The later in the day your flight is, the more likely it is that you’ll face a problematic “stacking effect”. One slight delay quickly becomes a huge issue, or even a cancellation. The trend for increasing flight delays continues up to 6 pm in most cases, at which point it starts to taper off again.
According to experts, even the smallest delay can cause a ripple effect causing even more delays in the future.

First thing in the morning, you’re starting with a fresh set of planes, fewer passengers, and shorter lines.  That means that you don’t have to worry as much about unexpected issues. What’s more, air traffic is lighter the earlier you fly.

 

The Best Days for a Flight

You might be surprised to learn that Saturday is one of the best days to fly according to some statistics. That may be because people prefer to start their vacation earlier in the week.  Or maybe people assume that  weekends are going to be busy, so they ensure to book throughout the week instead.
Whatever the reason, research shows us that Friday is generally the worst day to travel. Up to 30% of flights being delayed that day on average. Additionally, Friday is also the day when more flights are scheduled.  This means that there are more chances for problems with air traffic and cancellations.
Here’s your insight into which days you should choose for your next trip or vacation:
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The Best Seasons for a Flight

Importantly, the details given above can differ depending on which airline you choose to fly with.  Also, which airport you’re traveling from, and where you’re going to.  Another point to consider is the season. Although the question of which season to pick is a little harder to pin down, here are some general rules to follow:

Avoid Fridays during Summer: You already know that Fridays are the busiest day of the week for airports, but the problem becomes even worse during summer when the children are out of school and more people decide to take vacations.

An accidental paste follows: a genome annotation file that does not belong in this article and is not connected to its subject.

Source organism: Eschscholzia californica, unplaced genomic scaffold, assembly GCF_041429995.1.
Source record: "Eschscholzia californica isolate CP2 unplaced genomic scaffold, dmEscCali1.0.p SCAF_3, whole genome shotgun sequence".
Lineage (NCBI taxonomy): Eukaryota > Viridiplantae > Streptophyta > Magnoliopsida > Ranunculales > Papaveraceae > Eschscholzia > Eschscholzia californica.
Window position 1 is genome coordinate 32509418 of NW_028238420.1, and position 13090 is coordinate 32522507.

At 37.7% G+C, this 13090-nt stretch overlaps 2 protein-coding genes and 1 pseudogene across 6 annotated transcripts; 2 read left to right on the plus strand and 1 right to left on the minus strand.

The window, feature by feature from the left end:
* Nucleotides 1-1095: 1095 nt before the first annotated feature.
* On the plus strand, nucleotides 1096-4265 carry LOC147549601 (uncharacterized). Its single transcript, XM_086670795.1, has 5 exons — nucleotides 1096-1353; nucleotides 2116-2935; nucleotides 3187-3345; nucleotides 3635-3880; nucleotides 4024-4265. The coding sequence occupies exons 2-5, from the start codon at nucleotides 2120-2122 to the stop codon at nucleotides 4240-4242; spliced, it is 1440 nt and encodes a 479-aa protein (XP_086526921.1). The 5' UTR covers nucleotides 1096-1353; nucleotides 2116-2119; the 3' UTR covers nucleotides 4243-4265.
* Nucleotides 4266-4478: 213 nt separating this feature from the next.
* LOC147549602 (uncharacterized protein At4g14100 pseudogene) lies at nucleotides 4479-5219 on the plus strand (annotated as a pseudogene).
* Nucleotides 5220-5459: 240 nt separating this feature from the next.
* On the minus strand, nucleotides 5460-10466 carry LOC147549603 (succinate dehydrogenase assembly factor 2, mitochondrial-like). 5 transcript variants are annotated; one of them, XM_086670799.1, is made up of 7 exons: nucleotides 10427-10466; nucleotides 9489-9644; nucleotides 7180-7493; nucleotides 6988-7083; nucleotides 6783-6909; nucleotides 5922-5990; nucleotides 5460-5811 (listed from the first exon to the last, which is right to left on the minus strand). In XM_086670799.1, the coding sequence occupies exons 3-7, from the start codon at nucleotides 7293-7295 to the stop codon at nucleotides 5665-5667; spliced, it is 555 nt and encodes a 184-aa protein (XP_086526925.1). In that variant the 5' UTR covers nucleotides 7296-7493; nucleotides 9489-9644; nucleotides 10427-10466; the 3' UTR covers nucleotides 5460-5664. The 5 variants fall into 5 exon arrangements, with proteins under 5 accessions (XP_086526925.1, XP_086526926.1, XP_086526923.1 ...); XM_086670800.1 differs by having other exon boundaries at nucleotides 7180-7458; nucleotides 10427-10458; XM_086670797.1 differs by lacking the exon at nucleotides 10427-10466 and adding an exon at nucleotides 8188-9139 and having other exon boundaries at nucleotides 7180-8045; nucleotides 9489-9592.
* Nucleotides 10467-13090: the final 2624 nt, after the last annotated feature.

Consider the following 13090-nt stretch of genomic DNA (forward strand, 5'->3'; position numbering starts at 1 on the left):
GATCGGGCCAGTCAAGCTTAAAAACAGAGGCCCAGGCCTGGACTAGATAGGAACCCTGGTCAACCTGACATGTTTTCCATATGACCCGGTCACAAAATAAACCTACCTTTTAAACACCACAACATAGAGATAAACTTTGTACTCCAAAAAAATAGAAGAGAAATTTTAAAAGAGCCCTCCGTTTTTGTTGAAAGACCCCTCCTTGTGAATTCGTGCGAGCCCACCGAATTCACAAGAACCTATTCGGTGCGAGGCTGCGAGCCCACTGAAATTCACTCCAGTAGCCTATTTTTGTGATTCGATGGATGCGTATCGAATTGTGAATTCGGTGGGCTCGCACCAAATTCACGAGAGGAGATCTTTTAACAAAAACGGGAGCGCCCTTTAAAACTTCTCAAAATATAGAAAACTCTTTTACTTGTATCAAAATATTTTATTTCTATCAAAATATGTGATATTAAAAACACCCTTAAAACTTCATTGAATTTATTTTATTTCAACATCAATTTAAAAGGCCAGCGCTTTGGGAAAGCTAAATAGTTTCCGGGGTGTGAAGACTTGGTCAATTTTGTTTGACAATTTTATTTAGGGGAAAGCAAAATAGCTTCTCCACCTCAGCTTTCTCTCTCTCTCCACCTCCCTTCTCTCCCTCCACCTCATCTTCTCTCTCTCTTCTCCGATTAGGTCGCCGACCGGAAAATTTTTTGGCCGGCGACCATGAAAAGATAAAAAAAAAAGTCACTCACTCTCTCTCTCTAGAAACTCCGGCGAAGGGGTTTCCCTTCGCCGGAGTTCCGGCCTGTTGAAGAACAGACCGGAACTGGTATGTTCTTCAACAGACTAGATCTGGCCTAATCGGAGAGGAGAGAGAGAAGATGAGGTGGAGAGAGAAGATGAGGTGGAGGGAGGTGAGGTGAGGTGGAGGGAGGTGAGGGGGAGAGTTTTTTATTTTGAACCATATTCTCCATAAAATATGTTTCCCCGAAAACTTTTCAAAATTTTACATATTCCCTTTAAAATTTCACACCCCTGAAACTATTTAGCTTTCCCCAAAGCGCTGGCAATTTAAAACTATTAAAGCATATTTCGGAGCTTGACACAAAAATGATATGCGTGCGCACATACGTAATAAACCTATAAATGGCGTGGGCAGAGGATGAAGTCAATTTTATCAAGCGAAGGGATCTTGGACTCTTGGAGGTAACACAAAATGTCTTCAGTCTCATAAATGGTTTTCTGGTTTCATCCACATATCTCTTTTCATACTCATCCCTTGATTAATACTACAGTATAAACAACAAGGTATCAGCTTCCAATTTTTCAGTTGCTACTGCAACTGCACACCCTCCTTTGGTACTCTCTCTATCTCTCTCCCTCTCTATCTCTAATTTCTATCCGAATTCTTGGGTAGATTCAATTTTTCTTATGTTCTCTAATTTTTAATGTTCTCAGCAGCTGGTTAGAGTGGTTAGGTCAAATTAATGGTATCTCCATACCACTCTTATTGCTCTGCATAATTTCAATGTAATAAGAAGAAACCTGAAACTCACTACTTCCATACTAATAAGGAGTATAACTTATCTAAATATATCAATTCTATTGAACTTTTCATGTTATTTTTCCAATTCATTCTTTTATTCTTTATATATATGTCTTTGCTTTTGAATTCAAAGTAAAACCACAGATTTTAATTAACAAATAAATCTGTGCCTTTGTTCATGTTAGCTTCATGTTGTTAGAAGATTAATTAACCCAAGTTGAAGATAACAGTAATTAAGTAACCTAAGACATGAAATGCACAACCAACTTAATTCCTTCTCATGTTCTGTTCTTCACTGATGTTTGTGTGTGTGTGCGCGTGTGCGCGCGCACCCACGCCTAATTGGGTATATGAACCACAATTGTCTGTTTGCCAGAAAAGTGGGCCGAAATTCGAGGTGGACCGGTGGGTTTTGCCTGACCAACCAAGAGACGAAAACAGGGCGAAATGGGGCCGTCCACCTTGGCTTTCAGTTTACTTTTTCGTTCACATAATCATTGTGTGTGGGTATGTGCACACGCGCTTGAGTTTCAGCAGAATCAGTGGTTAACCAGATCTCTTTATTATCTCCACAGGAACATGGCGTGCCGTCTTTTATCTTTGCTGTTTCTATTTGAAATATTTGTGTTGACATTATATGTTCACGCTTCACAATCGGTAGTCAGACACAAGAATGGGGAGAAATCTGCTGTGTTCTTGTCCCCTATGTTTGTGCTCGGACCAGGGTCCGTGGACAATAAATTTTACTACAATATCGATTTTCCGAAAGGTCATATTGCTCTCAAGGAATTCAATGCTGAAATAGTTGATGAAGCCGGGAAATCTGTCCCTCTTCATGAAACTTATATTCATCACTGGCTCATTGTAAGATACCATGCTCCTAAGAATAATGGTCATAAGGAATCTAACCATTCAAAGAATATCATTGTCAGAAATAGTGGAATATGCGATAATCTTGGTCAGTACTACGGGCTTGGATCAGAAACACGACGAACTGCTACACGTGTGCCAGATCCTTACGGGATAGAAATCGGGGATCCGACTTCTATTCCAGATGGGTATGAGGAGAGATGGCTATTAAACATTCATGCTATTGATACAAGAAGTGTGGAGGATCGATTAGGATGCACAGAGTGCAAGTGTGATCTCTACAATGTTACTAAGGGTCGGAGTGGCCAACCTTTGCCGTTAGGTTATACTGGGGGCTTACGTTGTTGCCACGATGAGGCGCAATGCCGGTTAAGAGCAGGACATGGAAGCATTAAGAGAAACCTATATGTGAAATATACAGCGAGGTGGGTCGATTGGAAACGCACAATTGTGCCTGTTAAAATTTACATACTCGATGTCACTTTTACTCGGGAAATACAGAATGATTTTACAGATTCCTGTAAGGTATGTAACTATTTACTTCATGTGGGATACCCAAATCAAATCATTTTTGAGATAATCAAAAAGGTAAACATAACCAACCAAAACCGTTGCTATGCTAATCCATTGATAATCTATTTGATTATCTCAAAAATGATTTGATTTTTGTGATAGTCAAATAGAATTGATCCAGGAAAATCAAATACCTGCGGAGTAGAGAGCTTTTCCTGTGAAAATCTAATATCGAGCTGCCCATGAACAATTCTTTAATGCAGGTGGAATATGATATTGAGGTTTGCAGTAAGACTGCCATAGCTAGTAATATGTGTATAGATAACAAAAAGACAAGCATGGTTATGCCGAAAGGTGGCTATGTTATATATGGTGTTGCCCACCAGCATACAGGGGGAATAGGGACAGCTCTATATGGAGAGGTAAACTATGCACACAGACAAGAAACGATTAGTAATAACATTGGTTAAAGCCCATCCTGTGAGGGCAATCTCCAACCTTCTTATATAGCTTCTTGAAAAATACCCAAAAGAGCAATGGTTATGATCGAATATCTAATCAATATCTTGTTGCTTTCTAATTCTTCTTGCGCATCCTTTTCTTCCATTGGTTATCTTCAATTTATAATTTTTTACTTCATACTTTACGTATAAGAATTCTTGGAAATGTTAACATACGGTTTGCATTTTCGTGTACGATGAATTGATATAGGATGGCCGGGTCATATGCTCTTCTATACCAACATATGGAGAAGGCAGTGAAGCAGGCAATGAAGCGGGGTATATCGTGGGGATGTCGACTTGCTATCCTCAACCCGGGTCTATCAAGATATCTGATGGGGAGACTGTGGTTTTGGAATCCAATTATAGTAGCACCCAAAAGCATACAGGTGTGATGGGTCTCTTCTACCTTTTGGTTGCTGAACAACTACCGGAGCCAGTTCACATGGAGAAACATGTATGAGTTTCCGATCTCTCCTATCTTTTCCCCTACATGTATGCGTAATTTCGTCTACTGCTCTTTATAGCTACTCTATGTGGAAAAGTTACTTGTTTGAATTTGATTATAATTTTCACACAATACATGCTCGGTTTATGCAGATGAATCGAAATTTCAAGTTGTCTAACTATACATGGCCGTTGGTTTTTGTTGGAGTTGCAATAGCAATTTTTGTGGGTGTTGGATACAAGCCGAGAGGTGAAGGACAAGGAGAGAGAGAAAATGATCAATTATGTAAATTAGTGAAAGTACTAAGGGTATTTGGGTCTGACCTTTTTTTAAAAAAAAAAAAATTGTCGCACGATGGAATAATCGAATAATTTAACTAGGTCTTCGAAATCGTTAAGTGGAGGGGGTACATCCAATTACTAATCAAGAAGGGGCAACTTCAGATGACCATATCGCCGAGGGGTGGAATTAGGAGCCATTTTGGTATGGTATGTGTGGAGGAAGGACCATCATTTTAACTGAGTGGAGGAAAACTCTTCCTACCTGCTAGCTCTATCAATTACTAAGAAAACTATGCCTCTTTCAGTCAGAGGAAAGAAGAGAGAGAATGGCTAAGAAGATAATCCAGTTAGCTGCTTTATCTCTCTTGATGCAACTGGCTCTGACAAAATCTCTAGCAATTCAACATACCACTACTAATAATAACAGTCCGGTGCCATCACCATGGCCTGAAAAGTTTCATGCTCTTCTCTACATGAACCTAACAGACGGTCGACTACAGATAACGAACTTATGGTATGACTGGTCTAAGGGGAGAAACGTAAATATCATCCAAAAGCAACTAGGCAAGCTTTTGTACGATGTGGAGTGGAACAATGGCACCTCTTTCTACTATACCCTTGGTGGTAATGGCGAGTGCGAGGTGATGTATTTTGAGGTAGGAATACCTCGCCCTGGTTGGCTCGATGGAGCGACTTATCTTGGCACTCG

Be flexible around the holidays: If you’re flying around the holiday season, remember that a lot of other people will be hoping to get home to their families too, this means that peak activity levels and prices can both begin to spike.

Travel during the low season: Finally, make sure that you always look for the low season around your destination – which is when it’s less likely to get the most visitors. This will help you to choose a more delay-free time to fly.

Looking at all the above, it seems as though the best thing you can do is travel as early as possible on a non-holiday Saturday sometime during the year. Of course, even with statistics, you can never know exactly what’s going to happen with any given airline.

Ultimately, you should always be prepared to handle the stress of a cancellation or delay, no matter how hard you try to avoid them.  Building extra time into your plans to account for delays will help too!

 

I hope these tips have helped, let me know what you think and if you have any more to share!Don’t forget to check out my tips on staying healthy while traveling with the family!